Measuring Circularity: an opportunity for countries and cities around the world

Published on Thursday, 10 March 2022

As stated in this newsletter's last edition, according to Circle Economy, the world was only 8.6% circular in 2021, as one of the proposed indicators to measure the progress of the circular economy.

Establishing coordinated metrics is fundamental and poses the challenge of finding a common language for decision-makers generating coherent, understandable, and widely accepted indicators among different stakeholders.

Generally, measuring circularity requires knowing the flow of material, energy, and waste that move within the analyzed system, and with them construct indicators expressed in absolute terms, in percentage, per capita, etc. We determine three levels based on the degree of detail required: macro, meso, and micro. At the macro level, we can generate indicators that describe the performance of a nation or macro-region as a whole, for example, the natural resource needs of its economy. The latter is particularly useful for governments in supporting long-term sustainability strategies, waste management policies, and resource conservation. Going down to the meso level, we can measure the decoupling of a specific productive sector by analyzing its material flows and drawing up action plans to, for example, encourage the exchange of resources between industries. Finally, a detailed study is made of each resource needed for a process or product at the micro-level. As a result, we develop focused strategies, such as reducing reliance on specific critical resources or fossil fuels.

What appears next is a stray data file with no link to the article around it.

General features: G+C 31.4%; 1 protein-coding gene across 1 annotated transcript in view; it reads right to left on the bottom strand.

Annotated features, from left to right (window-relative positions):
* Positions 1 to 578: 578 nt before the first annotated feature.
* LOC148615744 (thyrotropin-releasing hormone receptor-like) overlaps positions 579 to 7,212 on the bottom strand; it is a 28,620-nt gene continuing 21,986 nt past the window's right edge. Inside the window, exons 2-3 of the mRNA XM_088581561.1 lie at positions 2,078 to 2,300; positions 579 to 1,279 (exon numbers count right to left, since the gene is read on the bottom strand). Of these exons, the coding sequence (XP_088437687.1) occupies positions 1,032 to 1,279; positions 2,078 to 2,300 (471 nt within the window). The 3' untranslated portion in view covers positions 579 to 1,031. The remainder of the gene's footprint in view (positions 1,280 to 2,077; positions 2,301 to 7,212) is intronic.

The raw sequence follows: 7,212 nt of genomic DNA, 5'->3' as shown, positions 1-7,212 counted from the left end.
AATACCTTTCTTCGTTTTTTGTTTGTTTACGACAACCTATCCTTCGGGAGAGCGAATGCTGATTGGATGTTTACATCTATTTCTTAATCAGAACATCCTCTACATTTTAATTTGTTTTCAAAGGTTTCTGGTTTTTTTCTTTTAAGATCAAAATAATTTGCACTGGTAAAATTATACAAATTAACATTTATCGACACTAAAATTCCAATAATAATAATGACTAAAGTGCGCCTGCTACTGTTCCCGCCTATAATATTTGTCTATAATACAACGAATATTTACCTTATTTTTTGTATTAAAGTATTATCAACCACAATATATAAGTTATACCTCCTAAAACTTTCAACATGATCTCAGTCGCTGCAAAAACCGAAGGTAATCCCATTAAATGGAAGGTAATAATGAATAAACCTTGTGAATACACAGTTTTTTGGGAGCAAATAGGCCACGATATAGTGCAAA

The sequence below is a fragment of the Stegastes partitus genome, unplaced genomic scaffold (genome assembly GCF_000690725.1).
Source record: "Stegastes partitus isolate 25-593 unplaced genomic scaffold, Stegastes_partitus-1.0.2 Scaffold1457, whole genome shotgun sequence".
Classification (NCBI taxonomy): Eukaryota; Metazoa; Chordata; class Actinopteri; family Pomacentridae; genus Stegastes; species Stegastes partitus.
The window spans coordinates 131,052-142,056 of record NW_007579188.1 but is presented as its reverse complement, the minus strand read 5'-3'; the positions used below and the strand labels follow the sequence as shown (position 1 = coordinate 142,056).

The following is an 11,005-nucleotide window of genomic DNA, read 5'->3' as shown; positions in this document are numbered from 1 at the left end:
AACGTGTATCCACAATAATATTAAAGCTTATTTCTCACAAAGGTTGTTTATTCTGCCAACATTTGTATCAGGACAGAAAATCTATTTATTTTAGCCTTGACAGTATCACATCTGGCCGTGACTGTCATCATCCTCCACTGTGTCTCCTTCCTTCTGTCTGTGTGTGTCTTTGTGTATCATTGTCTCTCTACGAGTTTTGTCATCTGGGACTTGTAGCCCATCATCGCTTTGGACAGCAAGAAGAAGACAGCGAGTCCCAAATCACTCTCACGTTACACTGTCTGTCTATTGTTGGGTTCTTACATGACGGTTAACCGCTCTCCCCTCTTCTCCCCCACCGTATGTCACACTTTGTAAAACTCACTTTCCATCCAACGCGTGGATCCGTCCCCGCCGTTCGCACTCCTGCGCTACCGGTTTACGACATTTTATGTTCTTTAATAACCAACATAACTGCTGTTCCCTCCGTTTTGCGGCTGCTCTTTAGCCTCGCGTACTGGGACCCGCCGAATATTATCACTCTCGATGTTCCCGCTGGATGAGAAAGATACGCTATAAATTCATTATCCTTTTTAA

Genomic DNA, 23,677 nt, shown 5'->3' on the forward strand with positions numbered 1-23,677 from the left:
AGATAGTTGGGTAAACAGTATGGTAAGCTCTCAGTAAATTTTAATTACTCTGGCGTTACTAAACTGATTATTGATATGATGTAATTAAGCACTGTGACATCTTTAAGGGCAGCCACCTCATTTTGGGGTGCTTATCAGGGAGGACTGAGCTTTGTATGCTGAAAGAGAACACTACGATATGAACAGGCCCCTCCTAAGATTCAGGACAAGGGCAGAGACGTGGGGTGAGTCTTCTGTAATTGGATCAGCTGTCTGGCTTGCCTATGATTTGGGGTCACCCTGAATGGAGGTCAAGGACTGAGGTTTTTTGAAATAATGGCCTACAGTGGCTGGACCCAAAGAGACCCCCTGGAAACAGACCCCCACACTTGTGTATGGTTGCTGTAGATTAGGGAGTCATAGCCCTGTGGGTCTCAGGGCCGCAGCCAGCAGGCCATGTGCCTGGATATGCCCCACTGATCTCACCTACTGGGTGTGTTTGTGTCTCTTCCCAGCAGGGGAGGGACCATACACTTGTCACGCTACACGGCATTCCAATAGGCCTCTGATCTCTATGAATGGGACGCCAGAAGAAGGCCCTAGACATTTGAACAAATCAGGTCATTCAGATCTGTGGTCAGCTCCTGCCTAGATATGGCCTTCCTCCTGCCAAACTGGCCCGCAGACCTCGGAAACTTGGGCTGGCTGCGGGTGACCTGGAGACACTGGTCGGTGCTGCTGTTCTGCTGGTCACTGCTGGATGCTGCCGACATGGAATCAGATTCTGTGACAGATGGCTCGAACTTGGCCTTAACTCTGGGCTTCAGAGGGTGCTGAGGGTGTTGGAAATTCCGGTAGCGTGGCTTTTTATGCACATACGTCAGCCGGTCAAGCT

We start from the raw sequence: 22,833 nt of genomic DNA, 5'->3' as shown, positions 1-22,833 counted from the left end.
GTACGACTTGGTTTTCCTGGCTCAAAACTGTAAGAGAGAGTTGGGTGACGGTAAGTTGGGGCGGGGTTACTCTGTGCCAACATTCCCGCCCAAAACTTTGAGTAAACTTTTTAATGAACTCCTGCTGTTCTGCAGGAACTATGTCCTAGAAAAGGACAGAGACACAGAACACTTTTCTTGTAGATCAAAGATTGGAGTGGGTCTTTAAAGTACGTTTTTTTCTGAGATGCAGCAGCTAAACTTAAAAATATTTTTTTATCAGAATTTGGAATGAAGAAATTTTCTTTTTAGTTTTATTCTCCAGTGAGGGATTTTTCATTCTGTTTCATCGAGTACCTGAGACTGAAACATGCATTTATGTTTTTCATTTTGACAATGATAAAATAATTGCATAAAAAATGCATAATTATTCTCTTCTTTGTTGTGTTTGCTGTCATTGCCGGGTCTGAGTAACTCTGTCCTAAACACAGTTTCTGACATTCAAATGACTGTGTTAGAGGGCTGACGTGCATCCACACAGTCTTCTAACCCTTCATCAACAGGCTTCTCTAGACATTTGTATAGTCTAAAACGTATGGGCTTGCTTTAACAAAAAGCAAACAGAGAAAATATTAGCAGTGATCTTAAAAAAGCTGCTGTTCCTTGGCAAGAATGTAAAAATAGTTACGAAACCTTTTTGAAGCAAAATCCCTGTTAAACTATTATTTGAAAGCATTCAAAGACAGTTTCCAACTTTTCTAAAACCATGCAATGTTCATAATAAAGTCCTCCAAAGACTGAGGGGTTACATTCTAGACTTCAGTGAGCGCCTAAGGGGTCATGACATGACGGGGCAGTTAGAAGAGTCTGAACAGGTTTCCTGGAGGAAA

Data availability remains a challenge to measure circularity in detail. Historically, much emphasis has been placed on monitoring waste and recovery rates. In contrast, the flow of raw materials and energy in production chains has not received the same level of attention. Despite this, many countries and cities have collected available data and transformed it into valuable indicators. Let us look at some examples:

At the European level, the European Commission introduced the EU Resource Efficiency Scoreboard in 2013, establishing 32 indicators to monitor the efficiency with which member countries consume their resources. The primary indicator is resource productivity, measured as Gross Domestic Product over domestic consumption of raw materials, which concisely indicates a country's capacity to generate value per unit of material extracted from the planet. Eurostat reports, for example, an EU resource productivity of around €2.22/kg for 2019.

In 2016, the Raw Materials Scoreboard raised the idea of expanding knowledge around raw materials, providing a powerful tool to the industry for economic decoupling and identifying circular transition opportunities.

Some of the indicators published in the 2017 report stated that only 12% of raw materials came from internal recirculation and that the recovery rate of construction waste reached 86.5%.